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PNS Daily News - July 15, 2020 


The Trump Administration reverses course on international student rule; the ultra-rich keep getting richer; and rental costs are burdens for low-wage workers.

2020Talks - July 15, 2020 


Biden follows up on a climate policy plan from his task force, made up of his and Sen. Bernie Sanders' supporters. Alabama, Maine and Texas had elections; new data from California's March presidential primary show 1.5% of returned absentee ballots rejected.

Public News Service - TN: Alcohol and Drug Abuse Prevention

Tennessee's pre-arrest diversion clinics connected more than 7,000 people to mental-health treatment instead of jail between 2017 and 2019. (Adobe Stock)

NASHVILLE, Tenn. - Tennessee is increasing the number of drop-off clinics that allow police officers to take people with mental-health and/or substance-abuse issues to a treatment provider instead of jail. Sejal West, senior vice president for operations of Volunteer Behavioral Healthcare System,

Nearly 70% of cities report that substance abuse remains the largest cause of homelessness for single adults, according to the National Alliance to End Homelessness.(Adobe Stock)

KNOXVILLE, Tenn. - A handful of substance-abuse and mental-health treatment centers around the state will receive funding to hire regional housing facilitators tasked with helping people who are in recovery find safe and affordable housing. Michael Waltke is senior director of adult outpatient men

As of this month, at least 49 people in Tennessee have been hospitalized with serious lung injuries from using vaping products, according to the Tennessee Department of Health. (Adobe Stock)

NASHVILLE, Tenn. – Gov. Bill Lee has yet to respond to medical professionals calling for a statewide emergency ban on flavored vaping products, popular among young people. Dr. Elise Denneny, president of the Tennessee Medical Association, says her colleagues have sent a letter urging the gov

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NASHVILLE, Tenn. — The Tennessee Health Department has launched a new campaign to raise awareness of how the opioid epidemic impacts individuals, families and communities. The "Tennessee Faces of the Opioid Crisis" campaign shares the stories of residents from counties across the state whose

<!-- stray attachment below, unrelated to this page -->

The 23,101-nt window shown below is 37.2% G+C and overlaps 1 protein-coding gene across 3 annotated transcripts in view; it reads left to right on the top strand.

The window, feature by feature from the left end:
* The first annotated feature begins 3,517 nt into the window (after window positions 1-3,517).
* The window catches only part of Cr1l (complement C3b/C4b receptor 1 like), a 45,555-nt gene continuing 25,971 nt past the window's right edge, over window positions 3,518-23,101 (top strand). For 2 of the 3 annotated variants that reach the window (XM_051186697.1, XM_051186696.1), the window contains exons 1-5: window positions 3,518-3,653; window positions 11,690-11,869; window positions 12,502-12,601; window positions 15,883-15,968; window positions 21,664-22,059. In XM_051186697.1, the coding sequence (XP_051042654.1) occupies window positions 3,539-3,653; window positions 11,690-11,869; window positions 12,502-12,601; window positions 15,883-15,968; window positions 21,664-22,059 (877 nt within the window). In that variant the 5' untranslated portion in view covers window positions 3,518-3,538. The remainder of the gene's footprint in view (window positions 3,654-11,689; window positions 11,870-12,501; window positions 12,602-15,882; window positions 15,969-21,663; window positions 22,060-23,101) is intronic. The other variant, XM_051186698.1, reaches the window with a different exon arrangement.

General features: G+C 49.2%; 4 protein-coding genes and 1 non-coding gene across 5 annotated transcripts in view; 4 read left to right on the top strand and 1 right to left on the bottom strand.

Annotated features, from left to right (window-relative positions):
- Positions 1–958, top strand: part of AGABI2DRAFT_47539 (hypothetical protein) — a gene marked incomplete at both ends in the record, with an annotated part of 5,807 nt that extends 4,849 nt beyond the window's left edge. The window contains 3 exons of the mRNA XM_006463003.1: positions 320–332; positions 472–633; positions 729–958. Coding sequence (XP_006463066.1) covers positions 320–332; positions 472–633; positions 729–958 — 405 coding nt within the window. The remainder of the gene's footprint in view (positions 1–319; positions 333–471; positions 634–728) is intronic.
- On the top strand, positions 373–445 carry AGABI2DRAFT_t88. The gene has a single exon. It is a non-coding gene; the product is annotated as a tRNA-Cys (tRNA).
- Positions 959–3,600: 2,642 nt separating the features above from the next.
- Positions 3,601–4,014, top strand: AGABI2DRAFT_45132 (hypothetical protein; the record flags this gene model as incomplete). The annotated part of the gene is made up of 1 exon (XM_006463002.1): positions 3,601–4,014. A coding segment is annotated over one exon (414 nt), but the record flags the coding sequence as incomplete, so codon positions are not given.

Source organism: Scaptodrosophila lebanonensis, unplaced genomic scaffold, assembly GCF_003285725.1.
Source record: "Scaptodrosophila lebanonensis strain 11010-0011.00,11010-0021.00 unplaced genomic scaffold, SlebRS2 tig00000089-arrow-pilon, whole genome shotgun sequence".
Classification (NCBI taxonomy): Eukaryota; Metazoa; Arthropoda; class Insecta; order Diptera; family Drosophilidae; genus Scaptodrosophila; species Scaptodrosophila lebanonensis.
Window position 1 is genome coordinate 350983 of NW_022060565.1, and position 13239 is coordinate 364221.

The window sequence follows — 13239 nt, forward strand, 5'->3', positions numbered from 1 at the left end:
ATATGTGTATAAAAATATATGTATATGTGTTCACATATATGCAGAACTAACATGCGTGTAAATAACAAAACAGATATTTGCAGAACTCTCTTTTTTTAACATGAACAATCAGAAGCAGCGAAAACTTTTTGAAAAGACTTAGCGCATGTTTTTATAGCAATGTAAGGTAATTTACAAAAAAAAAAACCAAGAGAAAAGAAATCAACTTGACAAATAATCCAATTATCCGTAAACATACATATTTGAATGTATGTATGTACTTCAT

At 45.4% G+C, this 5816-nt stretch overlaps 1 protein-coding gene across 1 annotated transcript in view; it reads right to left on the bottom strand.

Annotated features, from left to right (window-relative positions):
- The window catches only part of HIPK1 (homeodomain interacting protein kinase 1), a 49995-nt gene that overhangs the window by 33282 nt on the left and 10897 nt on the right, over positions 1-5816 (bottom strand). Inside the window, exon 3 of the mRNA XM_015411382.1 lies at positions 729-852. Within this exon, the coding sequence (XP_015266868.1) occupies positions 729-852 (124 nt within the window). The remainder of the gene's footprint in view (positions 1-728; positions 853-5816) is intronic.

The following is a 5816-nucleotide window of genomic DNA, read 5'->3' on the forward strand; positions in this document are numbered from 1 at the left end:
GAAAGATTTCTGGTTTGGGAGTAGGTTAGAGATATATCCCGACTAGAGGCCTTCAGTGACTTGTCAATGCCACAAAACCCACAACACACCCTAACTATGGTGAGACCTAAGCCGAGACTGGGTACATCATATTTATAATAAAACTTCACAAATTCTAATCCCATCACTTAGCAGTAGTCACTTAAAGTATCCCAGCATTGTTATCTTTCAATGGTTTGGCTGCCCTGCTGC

Tennesseeans filled about 885,000 fewer prescriptions for opioids in 2018 than they did in 2017, a one-year decrease of 13.4%.  (Adobe Stock)

NASHVILLE, Tenn. – Opioid prescriptions in Tennessee dropped by about one-third between 2013 and 2018, according to new data released by the Tennessee Medical Association. The figures show a steady decrease in the numbers of opioid prescriptions filled statewide – from more than 8.5 mi

Regional overdose-prevention specialists in Tennessee have given away 35,000 units of naloxone across the state. (@monsterphotoiso/Twenty20)

NASHVILLE, Tenn. – A regional overdose-prevention program that equips citizens with naloxone is expanding across the state. Tennessee has seen increasing numbers of overdose deaths in recent years because of opioid use. But the program, which already has put 35,000 naloxone kits into residen

Tennessee is leading many neighboring southern states in the reduction of opioid prescriptions and,  most recently, legislation to work to curb addiction. (Twenty20)

NASHVILLE, Tenn. – This week, Tennessee stands out among many other states in the country – with the most comprehensive and restrictive laws around opioid prescriptions. The legislation (Senate Bill 2257/House Bill 1831) proposed by Gov. Bill Haslam in January became law this week and

People working to fight the opioid crisis in Tennessee are hopeful the declaration of a public health emergency will clear the way for funding. (frankieleon/flickr)

NASHVILLE, Tenn. – The opioid crisis plaguing states such as Tennessee is officially declared a public health emergency. That announcement on Thursday by President Donald Trump confirms what many have already known about the country's issues with drug addiction. Supporters hope the announceme

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